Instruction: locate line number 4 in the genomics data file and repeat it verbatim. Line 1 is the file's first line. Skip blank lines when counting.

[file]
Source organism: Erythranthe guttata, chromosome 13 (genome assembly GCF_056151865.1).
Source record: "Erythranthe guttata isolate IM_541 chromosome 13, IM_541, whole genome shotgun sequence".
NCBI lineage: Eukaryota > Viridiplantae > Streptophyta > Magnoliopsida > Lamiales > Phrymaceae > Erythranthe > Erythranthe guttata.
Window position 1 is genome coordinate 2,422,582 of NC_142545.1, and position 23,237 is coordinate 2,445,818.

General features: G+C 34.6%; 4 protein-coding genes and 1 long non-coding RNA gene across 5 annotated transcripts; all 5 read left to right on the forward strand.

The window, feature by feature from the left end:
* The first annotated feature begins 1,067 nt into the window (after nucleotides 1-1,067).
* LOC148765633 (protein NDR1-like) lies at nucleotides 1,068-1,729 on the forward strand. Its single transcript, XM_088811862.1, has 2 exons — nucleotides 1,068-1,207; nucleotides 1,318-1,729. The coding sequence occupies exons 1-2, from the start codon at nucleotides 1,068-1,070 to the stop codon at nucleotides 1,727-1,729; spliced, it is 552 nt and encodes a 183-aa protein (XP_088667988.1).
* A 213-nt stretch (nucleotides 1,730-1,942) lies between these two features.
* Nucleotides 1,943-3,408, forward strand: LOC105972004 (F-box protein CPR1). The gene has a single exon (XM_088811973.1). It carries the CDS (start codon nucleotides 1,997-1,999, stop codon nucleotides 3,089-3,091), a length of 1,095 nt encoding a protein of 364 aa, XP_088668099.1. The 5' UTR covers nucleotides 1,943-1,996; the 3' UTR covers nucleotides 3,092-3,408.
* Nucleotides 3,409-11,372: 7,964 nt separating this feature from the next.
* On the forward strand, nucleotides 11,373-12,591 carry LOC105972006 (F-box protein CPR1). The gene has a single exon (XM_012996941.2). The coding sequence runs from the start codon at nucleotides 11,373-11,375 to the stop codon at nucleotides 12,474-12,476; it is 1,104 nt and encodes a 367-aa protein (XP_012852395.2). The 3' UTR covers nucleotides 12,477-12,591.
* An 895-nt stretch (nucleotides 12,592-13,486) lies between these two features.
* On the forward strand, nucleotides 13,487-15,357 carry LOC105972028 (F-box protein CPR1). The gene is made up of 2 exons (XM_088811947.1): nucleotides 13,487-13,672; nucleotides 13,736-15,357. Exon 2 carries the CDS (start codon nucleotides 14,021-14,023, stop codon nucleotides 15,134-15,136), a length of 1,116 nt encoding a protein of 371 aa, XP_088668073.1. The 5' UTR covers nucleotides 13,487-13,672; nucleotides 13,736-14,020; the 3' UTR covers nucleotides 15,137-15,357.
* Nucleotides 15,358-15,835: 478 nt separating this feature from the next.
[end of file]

Window position 1 is genome coordinate 2,422,582 of NC_142545.1, and position 23,237 is coordinate 2,445,818.